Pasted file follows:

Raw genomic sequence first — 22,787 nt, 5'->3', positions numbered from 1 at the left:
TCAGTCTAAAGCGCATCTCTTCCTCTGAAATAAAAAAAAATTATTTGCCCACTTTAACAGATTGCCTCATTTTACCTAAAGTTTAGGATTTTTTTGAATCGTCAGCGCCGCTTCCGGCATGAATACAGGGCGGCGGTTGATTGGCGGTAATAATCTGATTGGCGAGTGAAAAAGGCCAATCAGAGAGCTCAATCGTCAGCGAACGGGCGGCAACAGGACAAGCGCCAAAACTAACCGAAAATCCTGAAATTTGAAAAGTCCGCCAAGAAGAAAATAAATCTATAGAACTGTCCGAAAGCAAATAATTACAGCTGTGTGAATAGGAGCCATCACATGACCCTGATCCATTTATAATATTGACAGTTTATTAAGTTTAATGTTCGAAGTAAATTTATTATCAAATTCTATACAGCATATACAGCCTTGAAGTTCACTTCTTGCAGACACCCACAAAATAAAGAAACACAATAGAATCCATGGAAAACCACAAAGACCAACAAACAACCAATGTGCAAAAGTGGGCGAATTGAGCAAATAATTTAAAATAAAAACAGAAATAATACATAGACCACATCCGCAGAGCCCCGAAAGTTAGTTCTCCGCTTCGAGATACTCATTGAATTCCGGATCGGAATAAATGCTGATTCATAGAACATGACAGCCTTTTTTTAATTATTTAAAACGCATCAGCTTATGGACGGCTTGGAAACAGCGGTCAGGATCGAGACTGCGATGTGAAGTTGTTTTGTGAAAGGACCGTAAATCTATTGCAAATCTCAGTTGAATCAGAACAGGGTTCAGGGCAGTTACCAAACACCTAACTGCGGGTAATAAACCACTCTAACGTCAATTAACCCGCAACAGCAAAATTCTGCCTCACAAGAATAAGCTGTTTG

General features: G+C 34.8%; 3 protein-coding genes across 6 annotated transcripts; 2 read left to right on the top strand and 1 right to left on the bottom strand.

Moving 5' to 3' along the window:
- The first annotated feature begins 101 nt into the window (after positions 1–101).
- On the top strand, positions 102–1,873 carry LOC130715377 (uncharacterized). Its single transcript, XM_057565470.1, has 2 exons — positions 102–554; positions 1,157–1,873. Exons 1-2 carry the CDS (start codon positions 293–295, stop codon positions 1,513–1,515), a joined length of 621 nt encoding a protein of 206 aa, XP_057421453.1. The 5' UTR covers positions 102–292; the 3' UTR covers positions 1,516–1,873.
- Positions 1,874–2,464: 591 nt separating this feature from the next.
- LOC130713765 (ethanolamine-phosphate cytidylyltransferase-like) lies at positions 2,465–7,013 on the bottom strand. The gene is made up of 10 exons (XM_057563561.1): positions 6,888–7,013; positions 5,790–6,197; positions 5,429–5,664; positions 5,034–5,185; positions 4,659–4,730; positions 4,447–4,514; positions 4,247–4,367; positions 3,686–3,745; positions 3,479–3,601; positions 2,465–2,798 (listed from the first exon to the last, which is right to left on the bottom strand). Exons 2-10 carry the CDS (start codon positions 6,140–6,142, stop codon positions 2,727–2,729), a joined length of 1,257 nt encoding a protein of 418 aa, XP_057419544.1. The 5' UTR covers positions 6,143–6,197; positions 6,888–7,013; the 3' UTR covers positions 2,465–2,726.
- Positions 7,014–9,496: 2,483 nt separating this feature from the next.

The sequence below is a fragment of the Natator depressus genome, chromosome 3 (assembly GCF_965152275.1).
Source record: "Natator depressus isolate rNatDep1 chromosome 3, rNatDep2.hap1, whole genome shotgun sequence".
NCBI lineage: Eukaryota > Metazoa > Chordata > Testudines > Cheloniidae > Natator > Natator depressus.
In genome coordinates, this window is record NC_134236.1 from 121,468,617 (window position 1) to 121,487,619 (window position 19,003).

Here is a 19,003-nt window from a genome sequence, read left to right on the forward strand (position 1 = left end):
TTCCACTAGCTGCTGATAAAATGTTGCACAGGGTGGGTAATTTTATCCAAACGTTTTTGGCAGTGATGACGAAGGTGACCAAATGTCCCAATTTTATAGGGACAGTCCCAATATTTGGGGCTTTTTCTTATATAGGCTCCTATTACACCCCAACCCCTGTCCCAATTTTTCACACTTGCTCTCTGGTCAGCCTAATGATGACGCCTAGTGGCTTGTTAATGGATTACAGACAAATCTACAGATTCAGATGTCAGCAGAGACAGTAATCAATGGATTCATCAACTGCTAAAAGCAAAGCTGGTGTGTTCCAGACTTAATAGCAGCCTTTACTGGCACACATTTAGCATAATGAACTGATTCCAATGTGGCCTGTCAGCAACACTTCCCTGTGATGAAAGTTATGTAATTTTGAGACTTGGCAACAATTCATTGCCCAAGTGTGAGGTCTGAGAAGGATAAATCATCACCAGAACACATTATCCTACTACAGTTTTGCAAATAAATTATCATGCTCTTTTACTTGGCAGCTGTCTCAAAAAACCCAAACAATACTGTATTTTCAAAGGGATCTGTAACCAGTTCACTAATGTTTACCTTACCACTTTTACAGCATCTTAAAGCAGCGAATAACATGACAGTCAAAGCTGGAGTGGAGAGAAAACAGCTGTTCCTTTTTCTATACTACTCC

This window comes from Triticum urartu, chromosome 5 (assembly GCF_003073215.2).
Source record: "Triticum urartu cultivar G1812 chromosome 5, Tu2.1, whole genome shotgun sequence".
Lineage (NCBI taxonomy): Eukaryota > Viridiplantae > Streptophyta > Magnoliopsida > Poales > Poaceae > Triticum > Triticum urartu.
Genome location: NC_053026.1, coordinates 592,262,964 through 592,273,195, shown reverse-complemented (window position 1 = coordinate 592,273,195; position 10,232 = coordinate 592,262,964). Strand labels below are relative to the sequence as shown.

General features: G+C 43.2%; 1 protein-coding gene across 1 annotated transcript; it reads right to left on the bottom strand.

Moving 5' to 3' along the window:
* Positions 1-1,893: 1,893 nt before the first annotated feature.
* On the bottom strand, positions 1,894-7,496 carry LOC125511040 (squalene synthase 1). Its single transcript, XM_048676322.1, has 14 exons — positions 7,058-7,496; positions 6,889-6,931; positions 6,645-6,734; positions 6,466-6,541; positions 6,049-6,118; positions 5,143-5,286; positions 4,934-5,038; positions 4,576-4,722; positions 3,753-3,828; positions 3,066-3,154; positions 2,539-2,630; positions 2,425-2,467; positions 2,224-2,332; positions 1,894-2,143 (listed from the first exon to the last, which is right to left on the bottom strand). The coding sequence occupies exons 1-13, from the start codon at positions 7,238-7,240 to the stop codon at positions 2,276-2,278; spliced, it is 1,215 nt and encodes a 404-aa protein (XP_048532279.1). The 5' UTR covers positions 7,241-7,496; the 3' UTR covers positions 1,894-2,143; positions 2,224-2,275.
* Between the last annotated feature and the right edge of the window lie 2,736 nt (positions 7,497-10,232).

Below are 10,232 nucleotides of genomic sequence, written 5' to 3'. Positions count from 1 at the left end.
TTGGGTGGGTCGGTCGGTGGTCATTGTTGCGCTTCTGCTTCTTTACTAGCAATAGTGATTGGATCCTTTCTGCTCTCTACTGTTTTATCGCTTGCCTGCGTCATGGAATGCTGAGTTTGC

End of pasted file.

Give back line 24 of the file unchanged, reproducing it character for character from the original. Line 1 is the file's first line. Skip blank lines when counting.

* Between the last annotated feature and the right edge of the window lie 2,736 nt (positions 7,497-10,232).